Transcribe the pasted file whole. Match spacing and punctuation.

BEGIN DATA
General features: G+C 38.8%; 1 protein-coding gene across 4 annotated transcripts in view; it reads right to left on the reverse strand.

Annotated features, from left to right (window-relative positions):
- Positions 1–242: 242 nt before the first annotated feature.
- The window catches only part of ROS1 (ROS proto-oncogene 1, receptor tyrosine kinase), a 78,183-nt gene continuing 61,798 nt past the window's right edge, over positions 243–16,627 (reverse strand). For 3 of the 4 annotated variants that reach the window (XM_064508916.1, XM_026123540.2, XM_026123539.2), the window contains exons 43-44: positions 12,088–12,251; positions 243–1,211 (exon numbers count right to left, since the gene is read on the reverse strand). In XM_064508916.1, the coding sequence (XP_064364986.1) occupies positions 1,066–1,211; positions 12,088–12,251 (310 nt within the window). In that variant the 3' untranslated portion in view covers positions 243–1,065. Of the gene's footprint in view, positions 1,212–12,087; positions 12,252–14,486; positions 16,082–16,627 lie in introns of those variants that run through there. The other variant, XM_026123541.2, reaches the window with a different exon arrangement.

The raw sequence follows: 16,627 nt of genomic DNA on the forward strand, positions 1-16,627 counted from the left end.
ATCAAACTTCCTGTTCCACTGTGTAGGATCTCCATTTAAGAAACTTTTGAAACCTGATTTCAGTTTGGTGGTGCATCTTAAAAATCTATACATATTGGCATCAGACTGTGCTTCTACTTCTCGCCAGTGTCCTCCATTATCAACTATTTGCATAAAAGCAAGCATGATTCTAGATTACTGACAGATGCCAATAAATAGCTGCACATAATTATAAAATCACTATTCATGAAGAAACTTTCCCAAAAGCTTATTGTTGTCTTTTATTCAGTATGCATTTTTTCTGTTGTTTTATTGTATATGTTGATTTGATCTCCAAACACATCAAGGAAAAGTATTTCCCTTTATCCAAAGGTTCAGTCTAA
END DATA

General features: G+C 38.8%; 1 protein-coding gene across 4 annotated transcripts in view; it reads right to left on the reverse strand.

Annotated features, from left to right (window-relative positions):
- Positions 1–242: 242 nt before the first annotated feature.
- The window catches only part of ROS1 (ROS proto-oncogene 1, receptor tyrosine kinase), a 78,183-nt gene continuing 61,798 nt past the window's right edge, over positions 243–16,627 (reverse strand). For 3 of the 4 annotated variants that reach the window (XM_064508916.1, XM_026123540.2, XM_026123539.2), the window contains exons 43-44: positions 12,088–12,251; positions 243–1,211 (exon numbers count right to left, since the gene is read on the reverse strand). In XM_064508916.1, the coding sequence (XP_064364986.1) occupies positions 1,066–1,211; positions 12,088–12,251 (310 nt within the window). In that variant the 3' untranslated portion in view covers positions 243–1,065. Of the gene's footprint in view, positions 1,212–12,087; positions 12,252–14,486; positions 16,082–16,627 lie in introns of those variants that run through there. The other variant, XM_026123541.2, reaches the window with a different exon arrangement.

The raw sequence follows: 16,627 nt of genomic DNA on the forward strand, positions 1-16,627 counted from the left end.
ATCAAACTTCCTGTTCCACTGTGTAGGATCTCCATTTAAGAAACTTTTGAAACCTGATTTCAGTTTGGTGGTGCATCTTAAAAATCTATACATATTGGCATCAGACTGTGCTTCTACTTCTCGCCAGTGTCCTCCATTATCAACTATTTGCATAAAAGCAAGCATGATTCTAGATTACTGACAGATGCCAATAAATAGCTGCACATAATTATAAAATCACTATTCATGAAGAAACTTTCCCAAAAGCTTATTGTTGTCTTTTATTCAGTATGCATTTTTTCTGTTGTTTTATTGTATATGTTGATTTGATCTCCAAACACATCAAGGAAAAGTATTTCCCTTTATCCAAAGGTTCAGTCTAA